Even after new allegations surfaced earlier this week against Bryan Singer — who has repeatedly denied all accusations throughout the years — news broke that the director would keep his job helming the upcoming film “Red Sonja,” despite swift backlash from the reports of sexual misconduct.
Singer called the accusations, first published in the Atlantic, “a homophobic smear piece.” The bombshell report hit the day after Singer’s film “Bohemian Rhapsody” was nominated for five Academy Awards, including best picture.
For the past two decades, Singer has dodged disturbing rumors and lawsuits, all while producing blockbuster hits. Like Singer, Harvey Weinstein continuously denied all allegations of sexual misconduct throughout his career, and continues to do so, even after his alleged behavior of rape and assault against numerous women galvanized the #MeToo movement and ousted him from Hollywood.
“People have the right to be innocent until they’re proven guilty, but I think it’s very strange to continue working in an industry where the weight of accusations is so strong,” Macfarlane said when asked about Singer at Variety‘s Sundance Studio, presented by AT&T. “I think that should give you pause to step aside for a while. Process will have to take place, but it feels quite brazen to be out there.”
“I can’t speculate on the case because I’ve only just started reading about it, but I think what that tells me, actually, in a way, our optimism is a little bit misplaced at the moment because you’d sort of think that people would clamp down on that straight away and just say, ‘We have to draw a line here,’ but they’re not,” Macfarlane said, begging the question: “So have things really changed since Harvey Weinstein was ousted?”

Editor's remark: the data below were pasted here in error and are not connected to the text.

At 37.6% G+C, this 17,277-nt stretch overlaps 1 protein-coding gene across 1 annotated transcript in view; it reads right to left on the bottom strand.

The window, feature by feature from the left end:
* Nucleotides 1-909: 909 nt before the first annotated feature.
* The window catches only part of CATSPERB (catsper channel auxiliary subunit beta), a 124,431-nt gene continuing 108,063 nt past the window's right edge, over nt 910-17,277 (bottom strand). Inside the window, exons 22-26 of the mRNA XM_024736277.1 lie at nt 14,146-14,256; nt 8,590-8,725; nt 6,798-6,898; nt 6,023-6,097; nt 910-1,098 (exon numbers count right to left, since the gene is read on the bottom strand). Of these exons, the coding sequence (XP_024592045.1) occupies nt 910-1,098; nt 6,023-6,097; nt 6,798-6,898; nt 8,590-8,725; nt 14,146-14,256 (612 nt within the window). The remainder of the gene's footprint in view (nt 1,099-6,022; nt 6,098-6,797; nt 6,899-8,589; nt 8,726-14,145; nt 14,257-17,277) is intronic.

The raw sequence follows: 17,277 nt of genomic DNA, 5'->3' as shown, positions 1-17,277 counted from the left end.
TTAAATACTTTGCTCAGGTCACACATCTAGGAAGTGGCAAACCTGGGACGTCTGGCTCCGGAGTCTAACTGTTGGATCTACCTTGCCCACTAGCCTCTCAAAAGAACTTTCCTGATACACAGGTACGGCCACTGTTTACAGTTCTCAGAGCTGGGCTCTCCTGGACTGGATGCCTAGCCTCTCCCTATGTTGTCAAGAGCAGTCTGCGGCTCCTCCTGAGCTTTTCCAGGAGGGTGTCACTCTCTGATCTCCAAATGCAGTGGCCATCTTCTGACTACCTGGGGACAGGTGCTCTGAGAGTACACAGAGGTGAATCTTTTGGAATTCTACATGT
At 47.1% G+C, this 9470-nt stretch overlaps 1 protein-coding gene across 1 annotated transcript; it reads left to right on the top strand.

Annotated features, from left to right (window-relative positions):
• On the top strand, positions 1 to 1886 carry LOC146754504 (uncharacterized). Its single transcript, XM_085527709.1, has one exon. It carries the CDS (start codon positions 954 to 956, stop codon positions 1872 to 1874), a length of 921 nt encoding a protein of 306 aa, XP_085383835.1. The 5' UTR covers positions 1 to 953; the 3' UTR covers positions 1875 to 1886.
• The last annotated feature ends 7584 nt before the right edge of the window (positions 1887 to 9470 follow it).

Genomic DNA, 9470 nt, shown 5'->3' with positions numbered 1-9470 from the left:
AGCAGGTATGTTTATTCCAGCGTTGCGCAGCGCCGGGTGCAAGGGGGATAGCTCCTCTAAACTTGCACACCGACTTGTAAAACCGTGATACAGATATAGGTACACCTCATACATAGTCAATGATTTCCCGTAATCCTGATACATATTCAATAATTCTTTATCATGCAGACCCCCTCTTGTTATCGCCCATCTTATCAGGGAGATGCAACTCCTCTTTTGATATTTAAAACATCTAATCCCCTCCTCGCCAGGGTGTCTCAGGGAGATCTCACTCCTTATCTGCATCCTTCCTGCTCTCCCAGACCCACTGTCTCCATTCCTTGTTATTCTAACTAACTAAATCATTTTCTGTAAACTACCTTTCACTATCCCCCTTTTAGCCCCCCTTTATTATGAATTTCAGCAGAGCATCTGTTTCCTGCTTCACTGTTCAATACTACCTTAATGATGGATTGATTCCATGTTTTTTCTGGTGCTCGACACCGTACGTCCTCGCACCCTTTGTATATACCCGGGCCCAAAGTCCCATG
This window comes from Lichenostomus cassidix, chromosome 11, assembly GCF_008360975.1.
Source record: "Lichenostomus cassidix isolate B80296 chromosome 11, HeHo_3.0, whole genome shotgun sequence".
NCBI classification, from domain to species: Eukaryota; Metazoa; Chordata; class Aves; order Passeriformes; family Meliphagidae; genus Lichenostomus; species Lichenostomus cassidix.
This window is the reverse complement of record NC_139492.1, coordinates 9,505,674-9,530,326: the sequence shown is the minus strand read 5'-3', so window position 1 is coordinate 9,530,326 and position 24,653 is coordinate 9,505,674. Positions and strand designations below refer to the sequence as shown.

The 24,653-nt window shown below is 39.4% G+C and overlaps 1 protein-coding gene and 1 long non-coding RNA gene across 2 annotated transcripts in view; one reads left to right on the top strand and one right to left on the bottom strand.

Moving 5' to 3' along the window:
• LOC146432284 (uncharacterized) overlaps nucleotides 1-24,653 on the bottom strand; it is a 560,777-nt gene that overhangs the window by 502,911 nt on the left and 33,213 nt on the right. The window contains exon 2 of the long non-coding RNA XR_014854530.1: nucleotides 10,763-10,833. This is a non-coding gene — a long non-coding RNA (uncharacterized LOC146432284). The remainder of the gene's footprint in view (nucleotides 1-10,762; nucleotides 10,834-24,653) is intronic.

The filmmaker added that Singer’s story proves that the sexual harassment narrative should not solely be focused on women, but rather, on anyone who has been harassed.
“The other thing I want to say about that story is that we realize that, as with Kevin Spacey, it’s not just about young women. It’s about young men, as well,” Macfarlane said. “So, it’s about young, vulnerable people who want something in the industry and powerful people who are abusing that trust. It’s not just a conversation about women. Women, perhaps, may have been abused more than men, but it is something that we’re all involved in, so I think it’s important that men are part of that conversation, as well.”
Singer does not appear to have suffered repercussions in Hollywood from the accusations over the years (although, “Bohemian Rhapsody” lost its GLAAD nomination earlier this week as a result of the new accusations in the Atlantic), which draws a parallel to Weinstein getting away with his alleged behavior for years. Weinstein finally saw consequences for the alleged behavior when he became the subject of now-infamous reports in the New York Times and the New Yorker in late 2017.
Macfarlane says the entertainment industry is complicit in allowing behavior like this to continue.
“We reached out to many [agents] and they didn’t want to take part, and perhaps that says a lot,” Macfarlane said, explaining that she contacted numerous agents who declined to be interviewed for her documentary. (A report last year detailed a major Hollywood agency’s complicit nature in helping Weinstein meet with young women.)
“There are a lot of people in the industry who probably feel they have a lot to lose, so that’s why I do want to say I’m very grateful for the industry people who did take part in the film. I think that was a real act of courage — a different act of courage to the women, but nevertheless, they possibly have a lot to lose, and they were very candid about they’re own failings to step up,” Macfarlane said. “But I think there are layers of complicity, and I do believe that most people didn’t know the extent of it — but I think some people did.”
“The industry should be looking at itself very long and hard,” she said.